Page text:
The Learning Network is a forum for higher education institutions dedicated to reforming teacher education by building on three design principles of Teachers for a New Era. The $125 million initiative was launched in 2001 by the Carnegie Corporation of New York with support from the Annenberg and Ford foundations. Daniel Fallon, former director of the Carnegie higher education program, set forth a challenge to colleges and universities to improve teacher education by making radical changes in how they allocate resources evaluate faculty, measure accountability and maintain relationships with practicing schools.

“Dr. Fallon believed the best way to improve teacher preparation in this country was by going through the colleges of education, not doing away with them,” said Elaine Surbeck, associate dean for teacher education with the Fulton College. “As a result, there are institutions in the country now engaged in highly innovative practices that cross disciplinary lines and that document and follow the performance of teachers over time.”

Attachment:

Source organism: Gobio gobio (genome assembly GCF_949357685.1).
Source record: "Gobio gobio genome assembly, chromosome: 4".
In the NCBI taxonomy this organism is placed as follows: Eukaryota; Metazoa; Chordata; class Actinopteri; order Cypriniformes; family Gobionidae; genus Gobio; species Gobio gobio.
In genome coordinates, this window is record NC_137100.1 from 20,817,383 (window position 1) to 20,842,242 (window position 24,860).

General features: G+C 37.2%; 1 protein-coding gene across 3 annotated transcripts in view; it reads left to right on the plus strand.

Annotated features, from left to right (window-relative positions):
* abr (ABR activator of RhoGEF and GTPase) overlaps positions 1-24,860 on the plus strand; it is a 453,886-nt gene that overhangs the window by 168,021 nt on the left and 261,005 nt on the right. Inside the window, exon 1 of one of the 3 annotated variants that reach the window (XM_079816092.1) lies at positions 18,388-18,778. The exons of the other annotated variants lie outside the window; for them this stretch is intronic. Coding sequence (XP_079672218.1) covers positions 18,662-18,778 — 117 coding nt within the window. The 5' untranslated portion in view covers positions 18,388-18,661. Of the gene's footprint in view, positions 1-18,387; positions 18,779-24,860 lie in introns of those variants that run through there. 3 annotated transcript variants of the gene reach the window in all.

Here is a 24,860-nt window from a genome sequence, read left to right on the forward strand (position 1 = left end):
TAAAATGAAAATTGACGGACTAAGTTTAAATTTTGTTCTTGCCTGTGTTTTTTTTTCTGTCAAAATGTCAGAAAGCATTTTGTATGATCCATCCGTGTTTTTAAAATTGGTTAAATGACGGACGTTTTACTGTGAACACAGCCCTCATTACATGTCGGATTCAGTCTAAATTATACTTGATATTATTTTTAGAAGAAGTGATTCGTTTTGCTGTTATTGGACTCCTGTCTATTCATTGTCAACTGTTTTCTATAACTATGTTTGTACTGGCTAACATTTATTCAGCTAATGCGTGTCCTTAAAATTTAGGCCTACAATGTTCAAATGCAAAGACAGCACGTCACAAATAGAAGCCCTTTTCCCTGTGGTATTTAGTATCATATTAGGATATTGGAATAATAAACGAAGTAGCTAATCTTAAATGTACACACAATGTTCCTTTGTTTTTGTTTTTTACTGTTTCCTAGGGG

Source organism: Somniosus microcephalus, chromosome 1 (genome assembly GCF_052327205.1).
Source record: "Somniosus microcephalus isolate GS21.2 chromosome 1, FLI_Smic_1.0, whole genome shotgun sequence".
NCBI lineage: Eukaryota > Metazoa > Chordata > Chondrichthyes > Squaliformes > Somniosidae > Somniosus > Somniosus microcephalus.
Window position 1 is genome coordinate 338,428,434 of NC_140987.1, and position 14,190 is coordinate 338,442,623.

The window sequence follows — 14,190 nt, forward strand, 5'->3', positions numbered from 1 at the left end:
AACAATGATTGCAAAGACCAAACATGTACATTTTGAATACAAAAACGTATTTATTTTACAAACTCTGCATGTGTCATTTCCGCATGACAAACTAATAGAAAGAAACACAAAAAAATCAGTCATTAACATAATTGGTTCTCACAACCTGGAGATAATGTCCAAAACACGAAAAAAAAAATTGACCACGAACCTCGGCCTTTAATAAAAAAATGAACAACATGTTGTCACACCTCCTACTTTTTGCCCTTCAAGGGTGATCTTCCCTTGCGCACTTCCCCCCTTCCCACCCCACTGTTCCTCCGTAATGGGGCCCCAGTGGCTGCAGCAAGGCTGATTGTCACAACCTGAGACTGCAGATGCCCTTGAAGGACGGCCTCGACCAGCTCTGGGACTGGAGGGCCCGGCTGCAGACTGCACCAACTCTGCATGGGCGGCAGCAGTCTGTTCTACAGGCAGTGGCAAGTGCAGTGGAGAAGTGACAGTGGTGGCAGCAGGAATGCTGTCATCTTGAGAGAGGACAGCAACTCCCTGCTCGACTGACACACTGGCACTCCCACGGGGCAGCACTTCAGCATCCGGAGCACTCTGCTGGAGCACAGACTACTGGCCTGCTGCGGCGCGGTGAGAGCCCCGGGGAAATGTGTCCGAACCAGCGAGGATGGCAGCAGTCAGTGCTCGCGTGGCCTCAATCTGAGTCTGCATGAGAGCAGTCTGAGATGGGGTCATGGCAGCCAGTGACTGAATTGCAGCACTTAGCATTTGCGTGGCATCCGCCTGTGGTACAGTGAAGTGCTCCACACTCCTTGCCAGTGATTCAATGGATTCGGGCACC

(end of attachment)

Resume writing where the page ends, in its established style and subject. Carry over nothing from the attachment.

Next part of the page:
Eleven colleges and universities answered Fallon’s challenge and received $5 million in matching funds to help restructure their teacher education programs and set a national standard for excellence based on these three design principles:

• Decisions Driven by Evidence, which involves drawing upon research and creating a data system that can follow the progress of teacher education students into their classrooms, ultimately connecting teacher impact on student success.

• Engagement with the Arts and Sciences, which focuses on general and liberal education in order to improve subject matter understanding of potential teachers.

• Teaching as an Academically Taught Clinical Practice Profession, wherein schools are considered clinical sites for the practice of effective strategies within a community of learners who combine the skills of classroom teachers with that of research faculty at the university.